I suppose a venus fly trap may catch insects, and their left-over skeletons may eventually somehow contribute to the soil.

Trees can grow deep roots to bring nutrients from way down to the surface (the trees drop their leaves, which contain nutrients from down below, which may be able to contribute to the topsoil in ways).

Because many plants have delicious fruit, they influence humans to grow them, and the humans may improve the soil as a result (as well as the plant breeding; so, it's a synergistic effect). It's kind of like a symbiotic relationship, except humans aren't actually attached to the plants.

I suggest learning about cover crops. There's more to good soil than fertility (like soil structure, and probably more stuff). Buckwheat is supposed to be a good one (but not for nitrogen fixing).

In short, the answer is yes. People usually call them cover crops if they're planting them specifically for the purpose of improving soil.


Comfrey is a chop and drop perennial plant that is very beneficial. The plant leaves can be cut off 2-3 times a season and used as a stinky tea or used as a mulch. There is little cellulose in the leaves so they break down quickly. The roots go deep once it is established and like trees it gets the minerals deep in the soil. It is considered invasive by some. The Hybrid variety like the Russian Comfrey Bocking 14 strain does not produce seed, but does flower. It can be propagated via root. The non-hybrids produce seed. If you consider comfrey just understand that once it is there it will be hard to remove it. Most people opt for the hybrids and put them in areas they do not till or dig in and then harvest the leaves for their gardens or for healing poultices.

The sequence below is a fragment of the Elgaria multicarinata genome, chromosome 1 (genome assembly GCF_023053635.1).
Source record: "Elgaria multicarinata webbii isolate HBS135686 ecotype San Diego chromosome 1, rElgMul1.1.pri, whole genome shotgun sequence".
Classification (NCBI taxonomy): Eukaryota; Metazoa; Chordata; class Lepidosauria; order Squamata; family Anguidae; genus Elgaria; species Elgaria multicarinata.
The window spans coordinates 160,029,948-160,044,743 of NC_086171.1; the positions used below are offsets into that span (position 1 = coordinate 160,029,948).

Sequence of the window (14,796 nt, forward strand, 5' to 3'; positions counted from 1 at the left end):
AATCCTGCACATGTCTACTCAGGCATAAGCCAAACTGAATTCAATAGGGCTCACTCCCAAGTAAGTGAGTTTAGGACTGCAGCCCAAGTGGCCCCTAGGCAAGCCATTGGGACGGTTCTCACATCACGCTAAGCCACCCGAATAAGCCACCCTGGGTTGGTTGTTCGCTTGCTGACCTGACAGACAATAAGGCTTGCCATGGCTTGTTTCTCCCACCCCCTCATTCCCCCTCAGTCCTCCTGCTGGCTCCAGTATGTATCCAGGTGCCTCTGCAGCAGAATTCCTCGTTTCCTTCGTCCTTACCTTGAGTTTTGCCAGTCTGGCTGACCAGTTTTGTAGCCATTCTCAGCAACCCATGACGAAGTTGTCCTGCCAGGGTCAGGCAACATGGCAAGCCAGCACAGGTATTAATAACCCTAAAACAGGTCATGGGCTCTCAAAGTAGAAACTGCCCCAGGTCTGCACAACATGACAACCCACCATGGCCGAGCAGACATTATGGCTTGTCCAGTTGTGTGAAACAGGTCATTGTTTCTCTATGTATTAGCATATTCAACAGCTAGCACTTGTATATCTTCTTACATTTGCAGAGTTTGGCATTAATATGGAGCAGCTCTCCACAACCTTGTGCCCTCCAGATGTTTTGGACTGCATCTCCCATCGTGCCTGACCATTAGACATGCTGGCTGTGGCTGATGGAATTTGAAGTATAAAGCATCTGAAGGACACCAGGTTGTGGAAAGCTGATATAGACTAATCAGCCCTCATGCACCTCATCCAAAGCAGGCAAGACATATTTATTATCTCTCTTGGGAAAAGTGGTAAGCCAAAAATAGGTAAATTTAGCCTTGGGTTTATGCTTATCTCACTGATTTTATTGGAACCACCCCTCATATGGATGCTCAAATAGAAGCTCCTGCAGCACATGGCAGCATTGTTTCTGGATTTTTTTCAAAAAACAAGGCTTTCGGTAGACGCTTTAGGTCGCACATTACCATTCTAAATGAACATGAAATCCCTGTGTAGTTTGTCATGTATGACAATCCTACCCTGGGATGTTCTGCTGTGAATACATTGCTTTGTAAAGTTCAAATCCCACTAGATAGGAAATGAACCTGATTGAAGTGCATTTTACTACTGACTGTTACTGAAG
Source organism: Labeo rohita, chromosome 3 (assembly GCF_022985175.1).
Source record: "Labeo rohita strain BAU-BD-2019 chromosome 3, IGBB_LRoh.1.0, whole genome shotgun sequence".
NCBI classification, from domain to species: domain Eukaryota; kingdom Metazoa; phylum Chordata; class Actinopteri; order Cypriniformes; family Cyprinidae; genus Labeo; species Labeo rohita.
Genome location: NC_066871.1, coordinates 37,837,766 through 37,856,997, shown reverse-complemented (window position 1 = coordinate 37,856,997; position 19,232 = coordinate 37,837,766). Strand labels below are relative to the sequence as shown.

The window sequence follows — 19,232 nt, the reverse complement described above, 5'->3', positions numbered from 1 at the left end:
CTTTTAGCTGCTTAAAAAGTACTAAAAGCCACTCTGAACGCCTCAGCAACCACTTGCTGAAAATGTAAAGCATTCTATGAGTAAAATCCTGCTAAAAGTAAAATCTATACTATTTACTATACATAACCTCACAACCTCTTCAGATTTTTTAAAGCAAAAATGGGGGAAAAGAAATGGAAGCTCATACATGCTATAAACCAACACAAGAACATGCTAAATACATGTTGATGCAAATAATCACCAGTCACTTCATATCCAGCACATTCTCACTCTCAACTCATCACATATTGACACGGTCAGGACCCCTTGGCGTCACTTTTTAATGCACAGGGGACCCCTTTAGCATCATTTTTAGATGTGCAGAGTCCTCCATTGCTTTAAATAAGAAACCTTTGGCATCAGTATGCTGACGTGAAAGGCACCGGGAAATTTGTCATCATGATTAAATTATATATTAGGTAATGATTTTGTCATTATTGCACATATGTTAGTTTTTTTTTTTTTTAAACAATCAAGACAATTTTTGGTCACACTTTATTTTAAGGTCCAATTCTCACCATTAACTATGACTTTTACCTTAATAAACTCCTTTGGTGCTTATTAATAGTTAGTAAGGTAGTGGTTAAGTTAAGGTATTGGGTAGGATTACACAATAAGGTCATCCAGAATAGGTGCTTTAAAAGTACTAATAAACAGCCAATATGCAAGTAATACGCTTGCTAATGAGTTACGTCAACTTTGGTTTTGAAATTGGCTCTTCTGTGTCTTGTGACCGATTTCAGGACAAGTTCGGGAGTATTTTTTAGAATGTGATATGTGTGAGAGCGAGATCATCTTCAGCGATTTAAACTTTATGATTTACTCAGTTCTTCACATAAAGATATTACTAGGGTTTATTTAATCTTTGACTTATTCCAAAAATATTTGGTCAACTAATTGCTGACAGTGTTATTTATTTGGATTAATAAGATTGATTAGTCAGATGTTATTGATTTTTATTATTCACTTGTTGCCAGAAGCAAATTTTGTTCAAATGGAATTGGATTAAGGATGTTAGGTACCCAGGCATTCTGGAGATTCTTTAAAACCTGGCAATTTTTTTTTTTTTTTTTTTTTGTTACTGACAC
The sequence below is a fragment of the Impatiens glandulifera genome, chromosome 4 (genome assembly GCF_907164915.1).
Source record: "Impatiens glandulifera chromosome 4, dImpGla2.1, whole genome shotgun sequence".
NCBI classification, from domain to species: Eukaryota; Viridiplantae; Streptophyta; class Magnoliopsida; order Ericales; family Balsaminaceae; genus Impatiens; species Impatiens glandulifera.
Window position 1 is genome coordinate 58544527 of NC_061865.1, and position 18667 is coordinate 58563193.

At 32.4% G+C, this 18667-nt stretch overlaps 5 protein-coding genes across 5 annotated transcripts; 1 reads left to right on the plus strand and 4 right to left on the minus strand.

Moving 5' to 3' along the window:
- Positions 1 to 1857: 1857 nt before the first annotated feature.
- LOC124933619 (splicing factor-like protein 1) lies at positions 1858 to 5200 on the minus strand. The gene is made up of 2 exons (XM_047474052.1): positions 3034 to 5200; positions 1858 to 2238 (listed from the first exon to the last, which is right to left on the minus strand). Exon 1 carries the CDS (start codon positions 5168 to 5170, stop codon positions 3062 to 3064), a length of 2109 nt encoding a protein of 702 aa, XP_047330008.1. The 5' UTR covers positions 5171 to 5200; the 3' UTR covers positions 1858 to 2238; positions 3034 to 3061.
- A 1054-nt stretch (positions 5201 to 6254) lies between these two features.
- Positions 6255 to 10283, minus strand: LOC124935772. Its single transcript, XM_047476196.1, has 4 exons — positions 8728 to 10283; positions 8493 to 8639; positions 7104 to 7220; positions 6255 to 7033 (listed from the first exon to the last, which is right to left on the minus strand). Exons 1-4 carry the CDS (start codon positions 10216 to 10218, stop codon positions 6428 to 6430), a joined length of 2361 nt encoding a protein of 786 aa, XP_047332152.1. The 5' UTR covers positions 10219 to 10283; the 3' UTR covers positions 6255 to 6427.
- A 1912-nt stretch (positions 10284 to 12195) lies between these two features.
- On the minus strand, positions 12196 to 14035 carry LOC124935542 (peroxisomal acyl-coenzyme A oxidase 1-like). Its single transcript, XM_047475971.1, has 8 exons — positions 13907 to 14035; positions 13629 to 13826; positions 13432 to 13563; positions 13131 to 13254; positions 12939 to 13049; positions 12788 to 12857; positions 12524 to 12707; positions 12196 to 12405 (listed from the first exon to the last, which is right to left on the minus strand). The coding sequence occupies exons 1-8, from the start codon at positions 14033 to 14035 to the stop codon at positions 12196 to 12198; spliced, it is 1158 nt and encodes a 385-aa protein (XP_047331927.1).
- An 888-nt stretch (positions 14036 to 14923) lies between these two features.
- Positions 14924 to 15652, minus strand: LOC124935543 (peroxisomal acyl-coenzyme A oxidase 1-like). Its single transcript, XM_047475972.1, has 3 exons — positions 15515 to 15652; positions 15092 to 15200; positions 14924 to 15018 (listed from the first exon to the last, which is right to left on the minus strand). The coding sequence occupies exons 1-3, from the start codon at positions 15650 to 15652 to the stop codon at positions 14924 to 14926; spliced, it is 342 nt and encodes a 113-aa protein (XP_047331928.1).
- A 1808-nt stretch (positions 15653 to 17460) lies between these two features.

To get them established I use my post hole digger and made a 4-5 deep hole and filled with compost and other soil amendments then plant the root (I use Bocking 14). They will get 2 feet wide and 1 1/2 foot tall.